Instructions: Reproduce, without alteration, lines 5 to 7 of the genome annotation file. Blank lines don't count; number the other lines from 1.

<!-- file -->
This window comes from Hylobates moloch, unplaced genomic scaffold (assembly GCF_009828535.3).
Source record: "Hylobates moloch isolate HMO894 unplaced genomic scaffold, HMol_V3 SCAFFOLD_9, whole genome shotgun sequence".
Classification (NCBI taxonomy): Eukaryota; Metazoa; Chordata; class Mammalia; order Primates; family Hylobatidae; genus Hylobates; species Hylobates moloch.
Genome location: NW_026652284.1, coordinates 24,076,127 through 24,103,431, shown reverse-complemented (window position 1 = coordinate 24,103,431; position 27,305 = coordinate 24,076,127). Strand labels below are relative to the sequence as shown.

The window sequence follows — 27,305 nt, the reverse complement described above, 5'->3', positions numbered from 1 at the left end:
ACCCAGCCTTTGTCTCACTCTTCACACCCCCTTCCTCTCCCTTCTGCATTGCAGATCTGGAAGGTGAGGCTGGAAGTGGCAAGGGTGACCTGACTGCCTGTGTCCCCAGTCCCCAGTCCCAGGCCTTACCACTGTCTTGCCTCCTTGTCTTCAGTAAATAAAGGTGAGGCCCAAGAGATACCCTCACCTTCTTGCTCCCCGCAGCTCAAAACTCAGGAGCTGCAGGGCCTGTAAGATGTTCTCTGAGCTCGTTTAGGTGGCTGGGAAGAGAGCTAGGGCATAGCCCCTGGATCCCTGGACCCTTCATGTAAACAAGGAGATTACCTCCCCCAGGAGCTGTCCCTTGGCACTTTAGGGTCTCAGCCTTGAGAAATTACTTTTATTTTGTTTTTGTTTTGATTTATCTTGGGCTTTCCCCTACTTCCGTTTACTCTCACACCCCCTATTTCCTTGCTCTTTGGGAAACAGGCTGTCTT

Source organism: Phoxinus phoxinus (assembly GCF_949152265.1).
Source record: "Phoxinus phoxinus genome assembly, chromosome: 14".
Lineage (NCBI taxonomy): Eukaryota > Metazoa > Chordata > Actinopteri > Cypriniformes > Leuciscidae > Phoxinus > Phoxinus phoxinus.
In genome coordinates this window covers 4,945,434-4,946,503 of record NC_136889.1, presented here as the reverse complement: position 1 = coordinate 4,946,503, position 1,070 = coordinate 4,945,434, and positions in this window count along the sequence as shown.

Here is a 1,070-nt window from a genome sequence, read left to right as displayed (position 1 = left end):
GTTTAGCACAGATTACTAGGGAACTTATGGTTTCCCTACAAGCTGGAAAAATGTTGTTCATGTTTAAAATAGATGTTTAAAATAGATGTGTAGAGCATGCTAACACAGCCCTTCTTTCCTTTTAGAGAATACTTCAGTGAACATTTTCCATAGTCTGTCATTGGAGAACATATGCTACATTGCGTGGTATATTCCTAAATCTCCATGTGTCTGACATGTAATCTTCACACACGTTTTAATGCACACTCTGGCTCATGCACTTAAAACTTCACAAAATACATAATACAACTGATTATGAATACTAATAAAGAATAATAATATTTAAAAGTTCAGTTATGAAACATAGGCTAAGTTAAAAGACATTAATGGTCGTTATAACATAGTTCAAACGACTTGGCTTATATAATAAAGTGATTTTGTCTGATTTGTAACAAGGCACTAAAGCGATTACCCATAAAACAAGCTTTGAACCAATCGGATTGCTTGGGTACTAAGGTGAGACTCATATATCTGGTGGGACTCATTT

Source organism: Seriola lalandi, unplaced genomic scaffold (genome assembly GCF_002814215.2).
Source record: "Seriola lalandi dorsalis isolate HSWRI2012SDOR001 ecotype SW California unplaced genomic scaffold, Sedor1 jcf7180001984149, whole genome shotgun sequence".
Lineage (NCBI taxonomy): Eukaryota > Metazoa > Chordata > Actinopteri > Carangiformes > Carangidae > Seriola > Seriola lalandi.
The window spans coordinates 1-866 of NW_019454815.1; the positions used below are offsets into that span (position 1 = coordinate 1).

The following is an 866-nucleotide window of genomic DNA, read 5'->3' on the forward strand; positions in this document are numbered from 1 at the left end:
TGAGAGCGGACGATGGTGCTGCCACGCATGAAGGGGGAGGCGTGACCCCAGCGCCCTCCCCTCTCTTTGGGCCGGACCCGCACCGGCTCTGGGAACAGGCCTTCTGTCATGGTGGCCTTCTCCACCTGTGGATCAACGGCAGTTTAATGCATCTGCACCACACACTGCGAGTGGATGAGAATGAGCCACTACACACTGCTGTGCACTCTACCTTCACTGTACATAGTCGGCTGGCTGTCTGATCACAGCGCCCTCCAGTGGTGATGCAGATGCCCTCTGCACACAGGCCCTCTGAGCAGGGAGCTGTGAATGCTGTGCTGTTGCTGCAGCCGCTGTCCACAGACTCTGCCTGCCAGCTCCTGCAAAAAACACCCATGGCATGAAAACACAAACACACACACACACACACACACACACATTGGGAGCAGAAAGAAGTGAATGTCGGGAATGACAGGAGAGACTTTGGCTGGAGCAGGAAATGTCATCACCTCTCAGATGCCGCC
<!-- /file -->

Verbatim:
The window sequence follows — 27,305 nt, the reverse complement described above, 5'->3', positions numbered from 1 at the left end:
ACCCAGCCTTTGTCTCACTCTTCACACCCCCTTCCTCTCCCTTCTGCATTGCAGATCTGGAAGGTGAGGCTGGAAGTGGCAAGGGTGACCTGACTGCCTGTGTCCCCAGTCCCCAGTCCCAGGCCTTACCACTGTCTTGCCTCCTTGTCTTCAGTAAATAAAGGTGAGGCCCAAGAGATACCCTCACCTTCTTGCTCCCCGCAGCTCAAAACTCAGGAGCTGCAGGGCCTGTAAGATGTTCTCTGAGCTCGTTTAGGTGGCTGGGAAGAGAGCTAGGGCATAGCCCCTGGATCCCTGGACCCTTCATGTAAACAAGGAGATTACCTCCCCCAGGAGCTGTCCCTTGGCACTTTAGGGTCTCAGCCTTGAGAAATTACTTTTATTTTGTTTTTGTTTTGATTTATCTTGGGCTTTCCCCTACTTCCGTTTACTCTCACACCCCCTATTTCCTTGCTCTTTGGGAAACAGGCTGTCTT

Source organism: Phoxinus phoxinus (assembly GCF_949152265.1).